This requires formulating a business plan, establishing a company, and negotiating an agreement with the parent institution to acquire exclusive rights to the provisional patent. The parent institution will want to maximize the chance of seeing a return and will critically examine the team, business plan, and resources. This option requires considerably more resources, time, and manpower than the licensing route, but the payout could be much larger if the company does well and/or is acquired by another company. Very few physicians have the time or expertise to go down this road.
Given the complexity and the resources required for these 2 options, most provisional patents do not move forward. One reason is that current institutional strategy is focused too much on protecting intellectual property (IP) and not enough on the process of maturing an idea. Typically IP activities consume all resources with no funding available for engineering, market, and regulatory expertise.
1. The physician investigator brings the novel idea to the IO.
2. A patent search is performed. If the device does not meet criteria for filing, the IO notifies the investigator and the journey ends there. The investigator is free to pursue a patent independently if he or she desires.
3. Once the idea is deemed to be suitable for a patent application, the IO refers the concept to an innovation review committee (IRC). The IRC evaluates the market size, clinical needs, commercialization opportunities, possible cost, ease of production, and profitability. If the evaluation is favorable, the IO provides resources (money, engineering expertise, etc.) to rapidly build a simple prototype.
4. Once this prototype is developed, feasibility is again evaluated and further small modifications are performed if needed. This process should be completed within 2 months. The provisional patent is reviewed and revised as needed and a patent application is filed.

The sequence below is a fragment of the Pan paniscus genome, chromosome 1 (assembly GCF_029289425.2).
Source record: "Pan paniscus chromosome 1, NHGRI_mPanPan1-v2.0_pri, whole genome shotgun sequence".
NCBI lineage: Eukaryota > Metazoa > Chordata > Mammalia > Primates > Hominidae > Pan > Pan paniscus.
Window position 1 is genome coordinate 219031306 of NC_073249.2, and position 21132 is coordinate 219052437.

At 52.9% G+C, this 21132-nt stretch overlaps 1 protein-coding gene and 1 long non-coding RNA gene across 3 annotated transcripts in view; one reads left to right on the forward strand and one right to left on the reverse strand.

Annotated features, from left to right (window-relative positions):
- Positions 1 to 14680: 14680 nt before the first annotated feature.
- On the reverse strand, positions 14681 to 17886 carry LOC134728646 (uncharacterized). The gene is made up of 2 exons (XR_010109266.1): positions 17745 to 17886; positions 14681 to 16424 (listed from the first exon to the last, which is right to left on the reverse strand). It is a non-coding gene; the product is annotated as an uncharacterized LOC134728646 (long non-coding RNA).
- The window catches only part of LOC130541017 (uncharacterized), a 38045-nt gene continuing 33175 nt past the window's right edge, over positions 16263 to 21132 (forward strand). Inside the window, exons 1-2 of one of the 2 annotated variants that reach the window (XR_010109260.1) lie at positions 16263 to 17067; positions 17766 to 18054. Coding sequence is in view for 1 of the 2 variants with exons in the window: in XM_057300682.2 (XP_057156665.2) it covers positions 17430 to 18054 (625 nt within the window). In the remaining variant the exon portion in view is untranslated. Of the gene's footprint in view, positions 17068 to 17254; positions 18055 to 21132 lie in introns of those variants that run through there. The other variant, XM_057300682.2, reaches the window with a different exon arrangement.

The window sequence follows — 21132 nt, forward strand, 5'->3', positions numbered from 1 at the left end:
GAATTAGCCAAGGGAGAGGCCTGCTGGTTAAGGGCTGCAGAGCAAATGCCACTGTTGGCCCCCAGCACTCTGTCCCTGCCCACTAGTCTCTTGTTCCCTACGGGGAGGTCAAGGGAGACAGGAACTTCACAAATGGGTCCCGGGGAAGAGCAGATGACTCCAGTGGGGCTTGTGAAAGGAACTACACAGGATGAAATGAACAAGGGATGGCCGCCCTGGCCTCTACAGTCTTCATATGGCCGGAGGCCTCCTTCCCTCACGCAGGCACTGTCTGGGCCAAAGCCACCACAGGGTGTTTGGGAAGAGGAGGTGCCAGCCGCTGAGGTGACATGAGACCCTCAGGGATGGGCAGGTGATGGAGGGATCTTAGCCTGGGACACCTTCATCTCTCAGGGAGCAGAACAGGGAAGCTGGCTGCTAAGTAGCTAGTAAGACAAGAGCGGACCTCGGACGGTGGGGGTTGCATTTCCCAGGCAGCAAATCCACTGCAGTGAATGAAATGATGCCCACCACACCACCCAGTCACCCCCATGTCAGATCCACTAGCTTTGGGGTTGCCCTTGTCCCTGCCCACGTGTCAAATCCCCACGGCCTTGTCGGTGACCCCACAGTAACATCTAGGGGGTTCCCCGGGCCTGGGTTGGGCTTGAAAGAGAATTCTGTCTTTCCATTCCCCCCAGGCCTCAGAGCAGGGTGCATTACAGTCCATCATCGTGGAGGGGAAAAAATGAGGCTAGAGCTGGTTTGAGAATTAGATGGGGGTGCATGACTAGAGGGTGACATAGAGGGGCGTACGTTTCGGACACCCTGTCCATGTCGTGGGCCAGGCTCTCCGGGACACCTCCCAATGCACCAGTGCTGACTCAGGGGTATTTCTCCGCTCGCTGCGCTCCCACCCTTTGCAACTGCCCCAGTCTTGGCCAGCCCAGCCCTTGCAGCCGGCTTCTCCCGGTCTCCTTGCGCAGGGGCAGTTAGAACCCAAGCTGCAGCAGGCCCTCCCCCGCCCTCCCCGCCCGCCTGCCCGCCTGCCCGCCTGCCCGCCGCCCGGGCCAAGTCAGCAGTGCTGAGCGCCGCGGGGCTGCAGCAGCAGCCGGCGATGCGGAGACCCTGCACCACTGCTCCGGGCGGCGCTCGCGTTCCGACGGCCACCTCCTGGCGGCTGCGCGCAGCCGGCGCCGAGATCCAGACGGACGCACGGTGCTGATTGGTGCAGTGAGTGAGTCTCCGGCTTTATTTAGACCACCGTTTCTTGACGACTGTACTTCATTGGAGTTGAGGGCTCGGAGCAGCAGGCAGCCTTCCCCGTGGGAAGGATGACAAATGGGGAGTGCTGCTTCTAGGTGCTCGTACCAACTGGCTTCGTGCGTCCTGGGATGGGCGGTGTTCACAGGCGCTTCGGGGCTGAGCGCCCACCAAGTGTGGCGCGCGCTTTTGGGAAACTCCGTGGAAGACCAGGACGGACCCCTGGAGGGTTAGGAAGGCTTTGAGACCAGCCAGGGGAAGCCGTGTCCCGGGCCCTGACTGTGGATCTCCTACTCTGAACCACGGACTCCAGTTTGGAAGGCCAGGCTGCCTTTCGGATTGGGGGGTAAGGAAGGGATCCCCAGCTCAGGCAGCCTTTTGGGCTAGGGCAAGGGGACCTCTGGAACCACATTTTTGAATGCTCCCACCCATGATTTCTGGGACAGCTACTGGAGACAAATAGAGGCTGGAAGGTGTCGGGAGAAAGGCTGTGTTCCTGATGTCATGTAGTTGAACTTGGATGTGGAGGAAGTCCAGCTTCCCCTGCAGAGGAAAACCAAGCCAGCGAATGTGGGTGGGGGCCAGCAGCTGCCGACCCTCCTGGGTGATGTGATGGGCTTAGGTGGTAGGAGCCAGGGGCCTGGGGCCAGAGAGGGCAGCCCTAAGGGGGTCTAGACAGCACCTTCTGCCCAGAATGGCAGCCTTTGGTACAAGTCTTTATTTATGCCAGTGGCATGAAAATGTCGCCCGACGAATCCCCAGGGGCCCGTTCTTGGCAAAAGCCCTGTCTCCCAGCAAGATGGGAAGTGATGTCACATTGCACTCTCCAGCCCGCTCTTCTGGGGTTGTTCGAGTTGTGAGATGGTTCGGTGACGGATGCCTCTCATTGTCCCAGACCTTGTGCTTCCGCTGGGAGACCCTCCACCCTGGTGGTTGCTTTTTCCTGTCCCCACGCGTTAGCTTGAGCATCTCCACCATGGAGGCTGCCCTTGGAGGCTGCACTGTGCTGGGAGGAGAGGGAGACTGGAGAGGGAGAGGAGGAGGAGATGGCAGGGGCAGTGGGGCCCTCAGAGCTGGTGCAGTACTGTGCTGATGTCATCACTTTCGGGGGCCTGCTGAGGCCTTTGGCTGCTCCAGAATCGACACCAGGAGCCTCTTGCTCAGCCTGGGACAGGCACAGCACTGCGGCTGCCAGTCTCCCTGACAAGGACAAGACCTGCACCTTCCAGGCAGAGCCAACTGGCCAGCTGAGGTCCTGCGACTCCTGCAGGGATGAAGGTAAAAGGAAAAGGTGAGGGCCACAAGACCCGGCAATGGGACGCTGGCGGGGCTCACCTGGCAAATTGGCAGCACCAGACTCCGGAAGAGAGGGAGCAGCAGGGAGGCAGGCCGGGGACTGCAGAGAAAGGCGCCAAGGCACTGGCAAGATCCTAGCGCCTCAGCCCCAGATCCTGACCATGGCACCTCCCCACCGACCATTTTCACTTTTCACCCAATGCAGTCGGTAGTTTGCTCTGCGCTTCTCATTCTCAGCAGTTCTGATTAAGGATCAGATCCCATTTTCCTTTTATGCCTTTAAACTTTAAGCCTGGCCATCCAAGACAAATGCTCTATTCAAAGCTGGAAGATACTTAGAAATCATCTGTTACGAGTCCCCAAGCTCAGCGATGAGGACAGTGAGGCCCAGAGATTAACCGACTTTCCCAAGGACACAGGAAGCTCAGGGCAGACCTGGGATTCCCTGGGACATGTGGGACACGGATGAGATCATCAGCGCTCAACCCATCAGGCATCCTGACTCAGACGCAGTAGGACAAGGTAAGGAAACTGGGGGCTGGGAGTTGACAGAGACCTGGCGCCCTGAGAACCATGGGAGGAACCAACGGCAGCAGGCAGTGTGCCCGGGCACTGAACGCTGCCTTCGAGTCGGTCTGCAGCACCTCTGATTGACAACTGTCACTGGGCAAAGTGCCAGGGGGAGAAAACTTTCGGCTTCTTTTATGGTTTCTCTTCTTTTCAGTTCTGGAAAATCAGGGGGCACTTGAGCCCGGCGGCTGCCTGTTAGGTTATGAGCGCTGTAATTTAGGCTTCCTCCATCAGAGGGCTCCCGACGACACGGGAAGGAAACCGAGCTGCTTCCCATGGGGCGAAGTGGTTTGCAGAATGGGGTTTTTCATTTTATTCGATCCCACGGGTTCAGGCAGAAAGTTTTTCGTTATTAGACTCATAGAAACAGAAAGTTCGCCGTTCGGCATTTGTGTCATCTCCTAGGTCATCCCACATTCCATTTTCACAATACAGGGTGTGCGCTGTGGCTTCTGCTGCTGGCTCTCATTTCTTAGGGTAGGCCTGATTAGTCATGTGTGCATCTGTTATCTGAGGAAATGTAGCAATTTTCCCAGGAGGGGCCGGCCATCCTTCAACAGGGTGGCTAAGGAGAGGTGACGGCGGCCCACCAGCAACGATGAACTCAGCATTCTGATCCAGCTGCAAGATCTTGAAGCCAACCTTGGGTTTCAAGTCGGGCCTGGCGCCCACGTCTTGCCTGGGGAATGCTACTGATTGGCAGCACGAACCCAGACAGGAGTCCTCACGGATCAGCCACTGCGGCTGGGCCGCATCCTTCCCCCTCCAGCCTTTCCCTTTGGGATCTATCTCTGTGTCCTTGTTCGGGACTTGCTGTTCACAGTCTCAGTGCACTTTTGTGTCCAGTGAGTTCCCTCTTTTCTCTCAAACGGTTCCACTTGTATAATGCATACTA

5. The IO examines 3 options:A.Contacting industry executives to gauge their interest in licensing the technology; B. Industry funding for further development in conjunction with the institution; or C. Forming a startup company to bring it to market.
This approach results in a higher probability of the device becoming a commercially available product. It also utilizes funds to address the elements needed to demonstrate feasibility while demonstrating technical and clinical proof of principle. Another advantage is that by delaying the patent filing until initial proof-of-concept prototyping is complete, important details discovered in the prototyping process are included in the filing.
If the institutional review board is prompt in its evaluation process (< 3 months from submission date) and it decides to pass on the opportunity, the physician investor is free to pursue the idea independently. This strategy would make the vetting process far more transparent and would increase the odds of successful commercialized products. Both the institution and the physician would benefit from a more active partnership in which both have “skin in the game.”
There are downsides to this strategy-especially the potential loss of valuable licensing opportunities. In 2013, patent laws were changed from “first to invent” to “first to file.” Therefore timely filing is important. However, given the low probability of success of filed intellectual property, the risk of valuable loss is low. Also, processing speed is very important and resources should be in place to complete the work quickly.
Successful innovation requires a strong, motivated, and tenacious team. Medical device innovation fosters creativity and out-of-the-box thinking and ultimately may bring to market a device that will contribute to better patient care. That is, of course, the ultimate reward for all the hard work.